Missing $18m’ defence rejected
The prospect of liquidators recovering millions of dollars that went “missing” during financial negotiations to build the Par-la-Ville hotel have moved a step closer after a judgment by London’s High Court.
Three claimants launched civil proceedings against businessman Robert McKellar in a bid to retrieve $12.5 million that they say Mr McKellar used to buy a luxury Aston Martin car, an engagement ring and two countryside properties in the south of England.
Now a High Court Judge has rejected Mr McKellar’s defence to the allegations of “unjust enrichment” and said he has no real prospect of successfully defending the claim, so the case should not go to trial.
The $12.5 million was transferred from Par-la-Ville Hotel and Residences Ltd through a trust to Mr McKellar’s firm, Argyle UAE Ltd, to help arrange financing for the multimillion-dollar Hamilton hotel project that never got off the ground.
Liquidators for PLVHR and Argyle Limited, a Gibraltar-based firm run by Mr McKellar, as well as receivers for the trustees of the Skyline Trust, set up to enable the funding arrangement, had alleged “unjust enrichment” among other claims against Mr McKellar, Argyle UAE Ltd and his wife, Susan McKellar.
In a summary judgment handed down earlier this summer Deputy High Court Judge Roger Wyland said that Argyle UAE and Mr McKellar had “no reasonable grounds” or “arguable case” for defending the claim for unjust enrichment.
“I find that the first (Argyle UAE Ltd) and second (Robert McKellar) defendants’ defence to the unjust enrichment claim discloses no reasonable grounds for defending the claim and that their defence should be struck out,” Mr Justice Wyland said. “The first and second defendants have no real prospect of successfully defending that claim and there is no other compelling reason why the issue should be disposed of at trial.”
However Mr Justice Wyland ruled that Mrs McKellar did have a “real prospect of successfully defending the claim in unjust enrichment” and he did not grant a summary judgment against her.
Mike Morrison, managing director of KPMG Advisory Ltd, one of the joint provisional liquidators of PLVHR and joint receiver of the Skyline Trust, told The Royal Gazette: “The claimants are pleased to note that the High Court ruled in their favour in a summary judgment application against the first two defendants on July 27, 2017. The first two defendants have now lodged an application for permission to appeal that judgment.”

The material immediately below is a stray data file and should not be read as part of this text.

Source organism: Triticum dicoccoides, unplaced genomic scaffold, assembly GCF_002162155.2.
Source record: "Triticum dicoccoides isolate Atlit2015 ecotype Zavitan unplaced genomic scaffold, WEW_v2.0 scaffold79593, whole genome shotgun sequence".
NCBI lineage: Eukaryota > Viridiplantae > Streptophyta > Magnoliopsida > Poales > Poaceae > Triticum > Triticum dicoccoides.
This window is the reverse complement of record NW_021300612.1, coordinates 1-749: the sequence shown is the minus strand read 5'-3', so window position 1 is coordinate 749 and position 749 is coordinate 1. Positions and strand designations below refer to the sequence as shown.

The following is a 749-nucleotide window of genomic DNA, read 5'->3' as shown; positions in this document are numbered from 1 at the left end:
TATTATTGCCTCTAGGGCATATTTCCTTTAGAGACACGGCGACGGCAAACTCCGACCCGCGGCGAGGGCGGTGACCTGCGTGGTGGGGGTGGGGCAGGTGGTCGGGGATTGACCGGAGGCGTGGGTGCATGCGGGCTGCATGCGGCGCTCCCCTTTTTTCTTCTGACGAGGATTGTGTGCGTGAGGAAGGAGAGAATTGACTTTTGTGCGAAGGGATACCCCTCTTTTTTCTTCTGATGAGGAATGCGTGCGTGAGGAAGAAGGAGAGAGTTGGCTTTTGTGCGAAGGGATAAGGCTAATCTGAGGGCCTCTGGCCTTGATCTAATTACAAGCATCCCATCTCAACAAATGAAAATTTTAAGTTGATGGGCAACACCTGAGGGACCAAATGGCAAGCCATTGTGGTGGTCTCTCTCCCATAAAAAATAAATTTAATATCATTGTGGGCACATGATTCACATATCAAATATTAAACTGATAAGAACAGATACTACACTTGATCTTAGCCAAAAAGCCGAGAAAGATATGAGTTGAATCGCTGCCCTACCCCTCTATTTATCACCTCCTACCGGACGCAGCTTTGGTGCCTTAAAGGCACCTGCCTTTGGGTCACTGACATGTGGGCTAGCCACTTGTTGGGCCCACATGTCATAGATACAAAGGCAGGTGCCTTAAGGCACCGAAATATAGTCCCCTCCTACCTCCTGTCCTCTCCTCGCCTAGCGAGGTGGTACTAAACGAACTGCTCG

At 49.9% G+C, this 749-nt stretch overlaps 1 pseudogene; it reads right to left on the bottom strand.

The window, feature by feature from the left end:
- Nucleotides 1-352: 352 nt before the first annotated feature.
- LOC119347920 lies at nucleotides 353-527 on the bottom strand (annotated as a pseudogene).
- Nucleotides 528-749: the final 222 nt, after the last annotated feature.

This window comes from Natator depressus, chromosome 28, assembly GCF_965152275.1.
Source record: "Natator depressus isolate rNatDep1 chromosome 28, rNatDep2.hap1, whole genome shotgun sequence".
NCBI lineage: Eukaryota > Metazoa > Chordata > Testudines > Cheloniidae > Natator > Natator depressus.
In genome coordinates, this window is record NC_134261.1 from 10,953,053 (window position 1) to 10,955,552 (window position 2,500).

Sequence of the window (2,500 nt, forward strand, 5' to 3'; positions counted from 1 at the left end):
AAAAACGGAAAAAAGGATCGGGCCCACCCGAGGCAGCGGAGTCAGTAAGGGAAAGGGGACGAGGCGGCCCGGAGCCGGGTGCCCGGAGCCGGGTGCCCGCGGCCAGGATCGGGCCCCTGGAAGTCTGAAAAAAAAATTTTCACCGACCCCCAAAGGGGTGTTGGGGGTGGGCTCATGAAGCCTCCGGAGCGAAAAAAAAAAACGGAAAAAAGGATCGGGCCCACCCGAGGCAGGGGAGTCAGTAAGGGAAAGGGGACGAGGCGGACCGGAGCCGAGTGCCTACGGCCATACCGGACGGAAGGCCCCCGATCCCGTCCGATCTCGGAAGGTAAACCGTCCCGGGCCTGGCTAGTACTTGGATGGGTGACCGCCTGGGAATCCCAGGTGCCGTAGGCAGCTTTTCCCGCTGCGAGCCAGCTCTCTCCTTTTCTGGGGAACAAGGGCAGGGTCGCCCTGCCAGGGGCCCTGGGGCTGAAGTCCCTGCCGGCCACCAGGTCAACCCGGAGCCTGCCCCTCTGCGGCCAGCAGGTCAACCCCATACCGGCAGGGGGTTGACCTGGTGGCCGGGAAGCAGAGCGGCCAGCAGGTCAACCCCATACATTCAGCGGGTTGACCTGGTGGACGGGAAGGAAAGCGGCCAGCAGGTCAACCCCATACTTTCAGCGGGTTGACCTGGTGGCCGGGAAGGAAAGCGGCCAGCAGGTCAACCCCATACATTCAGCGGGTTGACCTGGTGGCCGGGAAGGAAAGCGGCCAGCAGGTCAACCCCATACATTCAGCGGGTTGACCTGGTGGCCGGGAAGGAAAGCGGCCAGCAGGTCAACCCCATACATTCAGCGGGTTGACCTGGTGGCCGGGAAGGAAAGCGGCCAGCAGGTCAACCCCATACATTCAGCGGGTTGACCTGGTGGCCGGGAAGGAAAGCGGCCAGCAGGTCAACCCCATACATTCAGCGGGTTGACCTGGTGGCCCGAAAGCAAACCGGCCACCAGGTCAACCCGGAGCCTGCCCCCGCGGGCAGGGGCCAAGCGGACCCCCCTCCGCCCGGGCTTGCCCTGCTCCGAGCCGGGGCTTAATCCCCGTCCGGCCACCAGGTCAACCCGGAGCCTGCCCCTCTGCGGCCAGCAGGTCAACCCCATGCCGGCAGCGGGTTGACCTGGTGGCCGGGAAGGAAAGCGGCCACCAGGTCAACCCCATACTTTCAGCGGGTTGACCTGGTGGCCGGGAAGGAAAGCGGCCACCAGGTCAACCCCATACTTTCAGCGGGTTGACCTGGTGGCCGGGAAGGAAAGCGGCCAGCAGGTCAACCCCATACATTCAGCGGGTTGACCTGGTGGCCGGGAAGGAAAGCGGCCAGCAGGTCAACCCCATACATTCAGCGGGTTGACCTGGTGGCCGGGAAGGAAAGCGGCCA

If that appeal is unsuccessful the three claimants can enforce the judgment and look to recover the funds.
The joint liquidators and receivers embarked on legal proceedings against Argyle UAE Limited, Mr McKellar and Mrs McKellar last September to recover $12.5 million that was transferred to the defendants.
The $12.5 million came from an $18 million bridging loan made by Mexico Infrastructure Finance to PLVHR after a raft of legal fees and expenses had been satisfied to help fund the hotel development.
In August they obtained an injunction against Mr McKellar and Argyle UAE Ltd freezing their assets worldwide to a total value of $12.4 million.
A second proprietary order prevented Mr McKellar from selling his two homes in East Sussex, England, and an Aston Martin Vanquish motor car.
In response to the injunctions, Mr McKellar provided sworn affidavits outlining how he received two sums of $499,999 and $500,000 between October and November 2014 into a Barclays Bank account in London and a further $11.5 million into an Argyle UAE account in the Cayman Islands.
He says he converted the $999,999 into sterling and put the money into a personal HSBC account “as director’s remuneration to him as director of Argyle UAE”. The claimants allege he used £73,000 of the money transferred to the HSBC account to buy an engagement ring for Mrs McKellar.
Mr McKellar’s affidavits show that of the $11.5 million sum, he converted $328,158 into sterling and bought a £210,985 Aston Martin Vanquish by way of a director loan to him personally.
They also claim he transferred $9.9 million into an Argyle UAE account in Zurich and converted more than $8 million of that sum into sterling to buy two properties in East Sussex worth £2,675,000 and £1,250,000, as well as paying for $1.3 million worth of work to be done on one of the properties.
In a nine-page defence, Mr McKellar and Argyle UAE Ltd claimed he was entitled to the $12.5 million as a “fee” and provided several defences as to why he claimed he was entitled to the money.
Meanwhile, Mrs McKellar admitted that Mr McKellar gave her an engagement ring and they jointly own one of the East Sussex properties.
However, she made “no admissions” relating to the claimants’ allegations and said she would “abide by such order as the court shall make”.
• It is The Royal Gazette’s policy not to allow comments on stories regarding court cases. As we are legally liable for any slanderous or defamatory comments made on our website, this move is for our protection as well as that of our readers.
Cannonier: I was ‘tricked’ over Jetgate
Bill to move Bermuda Day passes in House
Island needs comprehensive contingency plan
New manager Moyes watches Trott
White vows to press on in BCB presidency bid
Having faith in His plan
Duffy holds 14-second advantage in Bahamas
AC wi-fi was not ‘gifted’, says Rabain
Cocaine trafficker jailed for 11 years
Gaming expert warns of ‘recipe for disaster’
It’s electric! No gas required
MPs to discuss Bermuda Day move
Music lover Brown dies, aged 86
House: businesses to fund rebuilding work
House: waterfront dispute to ‘end’
Take Our Poll